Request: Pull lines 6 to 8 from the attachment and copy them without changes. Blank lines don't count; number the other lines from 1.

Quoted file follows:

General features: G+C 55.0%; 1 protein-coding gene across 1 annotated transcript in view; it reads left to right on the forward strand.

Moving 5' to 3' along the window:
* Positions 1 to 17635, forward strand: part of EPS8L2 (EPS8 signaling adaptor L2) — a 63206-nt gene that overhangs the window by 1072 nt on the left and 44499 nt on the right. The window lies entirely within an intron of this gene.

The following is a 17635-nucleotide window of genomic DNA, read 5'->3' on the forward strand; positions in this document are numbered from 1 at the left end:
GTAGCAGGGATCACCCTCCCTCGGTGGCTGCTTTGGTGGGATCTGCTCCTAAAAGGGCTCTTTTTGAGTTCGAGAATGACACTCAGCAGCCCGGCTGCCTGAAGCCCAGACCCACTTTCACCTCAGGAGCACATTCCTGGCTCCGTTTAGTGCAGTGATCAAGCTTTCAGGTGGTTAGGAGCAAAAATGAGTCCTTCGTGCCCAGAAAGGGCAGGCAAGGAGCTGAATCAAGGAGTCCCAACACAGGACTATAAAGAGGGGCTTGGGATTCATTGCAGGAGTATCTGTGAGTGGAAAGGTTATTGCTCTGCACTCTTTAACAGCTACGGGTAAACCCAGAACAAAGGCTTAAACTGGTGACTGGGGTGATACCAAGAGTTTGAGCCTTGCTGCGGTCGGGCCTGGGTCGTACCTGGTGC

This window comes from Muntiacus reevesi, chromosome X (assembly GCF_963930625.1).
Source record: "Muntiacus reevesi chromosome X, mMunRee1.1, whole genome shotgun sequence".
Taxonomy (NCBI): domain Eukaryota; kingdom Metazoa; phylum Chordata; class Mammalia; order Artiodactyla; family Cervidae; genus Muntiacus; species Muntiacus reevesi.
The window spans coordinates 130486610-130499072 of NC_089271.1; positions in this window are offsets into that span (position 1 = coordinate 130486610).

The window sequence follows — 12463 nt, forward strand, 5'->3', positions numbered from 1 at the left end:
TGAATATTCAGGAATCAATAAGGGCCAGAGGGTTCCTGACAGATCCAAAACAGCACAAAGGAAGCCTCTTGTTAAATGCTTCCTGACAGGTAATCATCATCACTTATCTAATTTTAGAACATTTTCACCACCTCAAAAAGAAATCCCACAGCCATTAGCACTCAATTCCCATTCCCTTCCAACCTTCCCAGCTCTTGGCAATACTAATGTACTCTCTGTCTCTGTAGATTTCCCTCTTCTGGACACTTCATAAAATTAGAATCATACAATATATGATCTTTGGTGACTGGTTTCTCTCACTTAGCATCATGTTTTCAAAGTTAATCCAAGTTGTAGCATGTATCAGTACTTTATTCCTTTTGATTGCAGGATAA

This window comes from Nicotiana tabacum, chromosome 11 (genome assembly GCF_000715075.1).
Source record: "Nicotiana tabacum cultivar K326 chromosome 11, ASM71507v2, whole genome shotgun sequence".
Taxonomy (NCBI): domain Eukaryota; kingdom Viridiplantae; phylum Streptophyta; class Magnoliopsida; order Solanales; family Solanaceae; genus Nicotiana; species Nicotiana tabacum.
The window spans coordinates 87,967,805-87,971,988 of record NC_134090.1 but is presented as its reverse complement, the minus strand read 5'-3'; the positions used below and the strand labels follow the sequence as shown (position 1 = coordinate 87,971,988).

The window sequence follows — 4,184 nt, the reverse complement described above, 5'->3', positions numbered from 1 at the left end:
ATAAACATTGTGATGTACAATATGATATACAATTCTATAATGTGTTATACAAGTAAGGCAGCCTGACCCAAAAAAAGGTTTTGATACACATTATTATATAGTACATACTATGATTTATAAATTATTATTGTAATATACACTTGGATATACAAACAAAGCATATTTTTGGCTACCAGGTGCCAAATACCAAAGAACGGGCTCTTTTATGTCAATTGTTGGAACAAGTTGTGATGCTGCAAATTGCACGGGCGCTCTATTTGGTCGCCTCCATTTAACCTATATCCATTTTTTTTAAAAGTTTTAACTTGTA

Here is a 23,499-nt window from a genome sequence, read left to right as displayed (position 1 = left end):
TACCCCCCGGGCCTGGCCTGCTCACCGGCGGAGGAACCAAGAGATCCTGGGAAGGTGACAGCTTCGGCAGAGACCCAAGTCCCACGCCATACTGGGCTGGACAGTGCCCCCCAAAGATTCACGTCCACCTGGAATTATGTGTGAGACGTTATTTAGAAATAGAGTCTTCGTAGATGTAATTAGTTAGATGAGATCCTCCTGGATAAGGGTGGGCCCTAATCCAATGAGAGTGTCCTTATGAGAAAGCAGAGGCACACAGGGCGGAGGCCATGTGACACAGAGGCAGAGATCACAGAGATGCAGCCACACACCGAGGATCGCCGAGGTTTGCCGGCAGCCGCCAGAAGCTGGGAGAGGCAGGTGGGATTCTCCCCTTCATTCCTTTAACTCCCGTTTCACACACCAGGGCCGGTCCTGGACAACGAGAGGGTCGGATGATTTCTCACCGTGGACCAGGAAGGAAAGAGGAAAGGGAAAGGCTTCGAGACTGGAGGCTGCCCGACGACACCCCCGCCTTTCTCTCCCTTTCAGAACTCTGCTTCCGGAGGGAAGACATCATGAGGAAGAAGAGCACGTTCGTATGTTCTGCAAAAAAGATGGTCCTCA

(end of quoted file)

This window comes from Muntiacus reevesi, chromosome X (assembly GCF_963930625.1).
Source record: "Muntiacus reevesi chromosome X, mMunRee1.1, whole genome shotgun sequence".
Taxonomy (NCBI): domain Eukaryota; kingdom Metazoa; phylum Chordata; class Mammalia; order Artiodactyla; family Cervidae; genus Muntiacus; species Muntiacus reevesi.